The Great American Diner

Great American Diner (Providence, Rhode Island)The diner has become as much a part of our cultural fabric as baseball and Mom’s apple pie. The first diner was established in the state of Rhode Island in 1872, and was one of those great American inventions that came as the result of hard work, ingenuity and an authentic entrepreneurial spirit.

When he was just 17 years old, Walter Scott worked part-time on the printing press at Providence Journal. To make extra money, he sold coffee and sandwiches out of a basket to nightclub patrons and shift workers at the newspaper. Ultimately, the sandwich business became more lucrative than his day job and Scott quit to work full time, selling food from a horse-drawn wagon that he would park near the office of the Journal. The rest was, as they say: history.

Dining Cars

The word “diner” comes from the prefab buildings that early restaurant owners used to set up their businesses. The railroad was a big influence during the late 1800s and many of these early buildings resembled a train’s dining car in both shape and size. The look continues on today, making diners easy to spot on the road

A typical diner consists of a long counter with stools for patrons that faces a cooking and service area at the back of the building. Some diners were actually made out of trolleys and train cars that were decommissioned by owners who couldn’t afford to build a new restaurant or buy a prefab building.

The Evolution of the Diner

Over the years the size, shape and structure of the modern diner changed with the times. In the 1920s, many diners tried to move away from negative perceptions associated with running a business that catered to the late night dining crowd.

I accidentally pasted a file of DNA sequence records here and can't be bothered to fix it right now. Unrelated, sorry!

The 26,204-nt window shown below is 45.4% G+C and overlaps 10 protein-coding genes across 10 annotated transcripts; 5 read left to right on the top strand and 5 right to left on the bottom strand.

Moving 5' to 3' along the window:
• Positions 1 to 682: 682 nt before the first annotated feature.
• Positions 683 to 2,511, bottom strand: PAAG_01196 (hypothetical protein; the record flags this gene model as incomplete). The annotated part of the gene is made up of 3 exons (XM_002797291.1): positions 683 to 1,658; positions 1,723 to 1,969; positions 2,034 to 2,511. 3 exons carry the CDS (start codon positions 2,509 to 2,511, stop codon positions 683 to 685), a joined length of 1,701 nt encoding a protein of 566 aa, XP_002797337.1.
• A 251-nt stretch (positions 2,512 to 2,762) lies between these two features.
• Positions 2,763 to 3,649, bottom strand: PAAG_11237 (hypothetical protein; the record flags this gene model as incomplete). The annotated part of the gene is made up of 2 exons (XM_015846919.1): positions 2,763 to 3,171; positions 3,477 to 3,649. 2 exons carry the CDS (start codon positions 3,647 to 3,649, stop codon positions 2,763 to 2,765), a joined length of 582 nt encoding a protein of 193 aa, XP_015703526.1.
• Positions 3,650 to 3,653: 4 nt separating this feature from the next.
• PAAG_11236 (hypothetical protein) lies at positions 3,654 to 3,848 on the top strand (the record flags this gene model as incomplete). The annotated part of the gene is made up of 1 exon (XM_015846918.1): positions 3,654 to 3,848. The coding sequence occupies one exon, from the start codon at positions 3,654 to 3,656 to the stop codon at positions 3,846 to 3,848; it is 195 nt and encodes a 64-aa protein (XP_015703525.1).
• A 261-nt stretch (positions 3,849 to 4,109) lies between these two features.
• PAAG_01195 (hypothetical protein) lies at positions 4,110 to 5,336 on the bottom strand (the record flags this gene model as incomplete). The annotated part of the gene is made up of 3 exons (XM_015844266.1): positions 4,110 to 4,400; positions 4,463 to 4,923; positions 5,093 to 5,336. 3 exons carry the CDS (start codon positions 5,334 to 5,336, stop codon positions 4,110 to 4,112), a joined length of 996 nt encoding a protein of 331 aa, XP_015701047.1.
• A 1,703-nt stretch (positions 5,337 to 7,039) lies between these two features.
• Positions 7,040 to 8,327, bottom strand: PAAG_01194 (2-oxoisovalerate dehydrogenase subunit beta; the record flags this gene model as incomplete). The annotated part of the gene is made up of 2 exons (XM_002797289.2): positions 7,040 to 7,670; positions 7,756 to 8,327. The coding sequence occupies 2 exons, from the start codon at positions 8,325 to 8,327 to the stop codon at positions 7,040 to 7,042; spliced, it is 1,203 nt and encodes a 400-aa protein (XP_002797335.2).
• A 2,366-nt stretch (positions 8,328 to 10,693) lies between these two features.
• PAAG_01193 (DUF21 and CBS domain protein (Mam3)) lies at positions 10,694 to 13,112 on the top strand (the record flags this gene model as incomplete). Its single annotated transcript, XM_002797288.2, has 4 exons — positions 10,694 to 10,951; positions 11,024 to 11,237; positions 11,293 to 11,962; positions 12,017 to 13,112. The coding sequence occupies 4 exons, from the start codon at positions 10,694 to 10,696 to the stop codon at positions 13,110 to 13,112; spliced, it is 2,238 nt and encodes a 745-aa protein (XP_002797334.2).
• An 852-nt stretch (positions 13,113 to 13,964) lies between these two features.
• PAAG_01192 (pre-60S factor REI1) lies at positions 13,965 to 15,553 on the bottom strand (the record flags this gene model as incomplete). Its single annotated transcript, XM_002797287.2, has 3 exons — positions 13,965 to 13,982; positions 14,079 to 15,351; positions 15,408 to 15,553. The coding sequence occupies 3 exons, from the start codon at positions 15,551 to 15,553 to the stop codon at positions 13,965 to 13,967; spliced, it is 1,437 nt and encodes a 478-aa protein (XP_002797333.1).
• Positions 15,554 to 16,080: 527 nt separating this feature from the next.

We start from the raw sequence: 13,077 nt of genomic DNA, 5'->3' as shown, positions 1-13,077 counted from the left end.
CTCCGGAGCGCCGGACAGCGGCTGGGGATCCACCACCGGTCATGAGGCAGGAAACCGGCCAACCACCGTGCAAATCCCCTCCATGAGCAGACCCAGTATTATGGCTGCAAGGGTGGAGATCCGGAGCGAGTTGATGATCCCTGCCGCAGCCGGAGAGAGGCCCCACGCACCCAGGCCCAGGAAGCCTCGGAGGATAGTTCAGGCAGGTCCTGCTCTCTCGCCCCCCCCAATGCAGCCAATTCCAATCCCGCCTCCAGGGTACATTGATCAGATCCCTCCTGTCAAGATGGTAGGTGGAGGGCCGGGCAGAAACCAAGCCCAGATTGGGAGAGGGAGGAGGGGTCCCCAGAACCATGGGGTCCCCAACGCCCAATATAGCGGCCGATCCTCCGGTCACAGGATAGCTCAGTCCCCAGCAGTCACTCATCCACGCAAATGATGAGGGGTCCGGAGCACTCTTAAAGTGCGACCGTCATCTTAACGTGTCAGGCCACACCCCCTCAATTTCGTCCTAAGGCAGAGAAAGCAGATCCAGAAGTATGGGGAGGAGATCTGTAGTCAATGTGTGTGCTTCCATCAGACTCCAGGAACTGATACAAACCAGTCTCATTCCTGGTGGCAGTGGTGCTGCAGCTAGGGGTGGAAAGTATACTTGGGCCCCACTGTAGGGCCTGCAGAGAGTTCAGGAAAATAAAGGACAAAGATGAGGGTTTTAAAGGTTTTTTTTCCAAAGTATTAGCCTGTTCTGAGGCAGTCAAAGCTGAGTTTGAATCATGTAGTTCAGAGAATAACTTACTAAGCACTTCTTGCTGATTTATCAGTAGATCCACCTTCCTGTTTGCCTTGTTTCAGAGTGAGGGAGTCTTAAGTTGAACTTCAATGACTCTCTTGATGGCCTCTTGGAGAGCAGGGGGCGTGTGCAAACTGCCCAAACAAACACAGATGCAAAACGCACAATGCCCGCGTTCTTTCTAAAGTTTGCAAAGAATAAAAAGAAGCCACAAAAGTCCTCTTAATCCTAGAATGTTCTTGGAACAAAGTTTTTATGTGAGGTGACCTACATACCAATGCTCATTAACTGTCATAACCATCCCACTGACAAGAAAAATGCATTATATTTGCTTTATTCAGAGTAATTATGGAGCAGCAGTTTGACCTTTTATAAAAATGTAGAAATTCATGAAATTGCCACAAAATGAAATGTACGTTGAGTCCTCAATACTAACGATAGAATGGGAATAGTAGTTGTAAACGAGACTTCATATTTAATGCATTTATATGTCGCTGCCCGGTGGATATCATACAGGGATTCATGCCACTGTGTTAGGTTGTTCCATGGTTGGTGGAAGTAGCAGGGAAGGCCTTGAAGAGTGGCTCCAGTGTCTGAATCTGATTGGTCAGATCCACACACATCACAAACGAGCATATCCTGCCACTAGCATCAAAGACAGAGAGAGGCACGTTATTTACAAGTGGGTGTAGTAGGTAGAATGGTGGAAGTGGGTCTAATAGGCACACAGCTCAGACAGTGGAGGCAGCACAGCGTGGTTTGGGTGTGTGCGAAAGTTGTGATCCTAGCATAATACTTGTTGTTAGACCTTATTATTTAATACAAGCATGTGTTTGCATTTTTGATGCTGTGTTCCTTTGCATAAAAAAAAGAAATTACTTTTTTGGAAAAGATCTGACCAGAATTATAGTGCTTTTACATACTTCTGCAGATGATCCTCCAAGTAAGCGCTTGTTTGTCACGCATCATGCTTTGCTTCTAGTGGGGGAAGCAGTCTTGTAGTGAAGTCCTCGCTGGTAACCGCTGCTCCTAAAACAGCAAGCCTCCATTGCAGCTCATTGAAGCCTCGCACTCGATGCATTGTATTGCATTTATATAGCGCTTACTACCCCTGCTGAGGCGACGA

Diners eventually set up permanent locations and grew in size to accommodate more customers, adding restrooms, tables, flowers and other family-friendly elements to attract a new clientele. They also began serving breakfast and lunch to working class customers rather than focusing on late night diners.

In the 1930s a more modern version of the diner appeared. Manufacturers created “futuristic” looking models that were made to give the perception of speed and mobility – even if the diner was stationary. This was a direct reflection of the cultural changes associated with the machine age and advances made to modern transportation. Diners became an asset to the American people during the Depression, providing a low-cost business opportunity to entrepreneurs and an affordable place for impoverished people to eat.

The economy picked up shortly after World War II and the diner industry grew overnight, with dozens of diner manufacturers and business owners taking advantage of growing consumer interest. Manufacturers began adding new features, such as booths made of Naugahyde and counters made of Formica, and other new materials that were developed during the war era.

The Modern Diner

Diners had another makeover in the mid- to late-1950s to reflect a new interest in technology advances made in rocket and jet transportation as part of the space age. Many of the popular diners and chains of today have embraced this popular look and feel of the 1950s, bringing back retro furnishings, materials and music to impart this iconic experience to their customers.

Interest in diners dwindled in the 1960s due to huge growth in fast food restaurants, but in the 70s and 80s, popular national franchises began to embrace to diner era, offering diner-style food along with booths, counters and traditional diner décor. American families and vacationers began flocking to these small-but-friendly diner restaurants, and the interest and support for this type of homegrown eatery remains today.

Diners have even permeated television culture in America, with popular shows such as Food Network’s Diners, Drive-ins and Dives, featuring small mom and pop establishments all over the country. Many diner enthusiasts will even plan interstate or cross-country trips around recommended eateries so they can sample a great taste of American cuisine while out on the road.

There are a lot of ways to support diners in your area and across the country. The best way is to visit a local restaurant like Percy’s Place in East Providence, Rhode Island and enjoy a great breakfast or lunch in the traditional diner-style. It’s a great way to get a taste of real American food and culture, while enjoying a unique eating experience with a sumptuous side order of our nation’s rich history.

Persy’s Place has just opened a new authentic American Diner restaurant in East Providence, Rhode Island. Be sure to visit us!

East Providence Persy’s Place
140 Newport Ave (Rt 1A)
East Providence, RI 02916
Hours: 6 am to 3 pm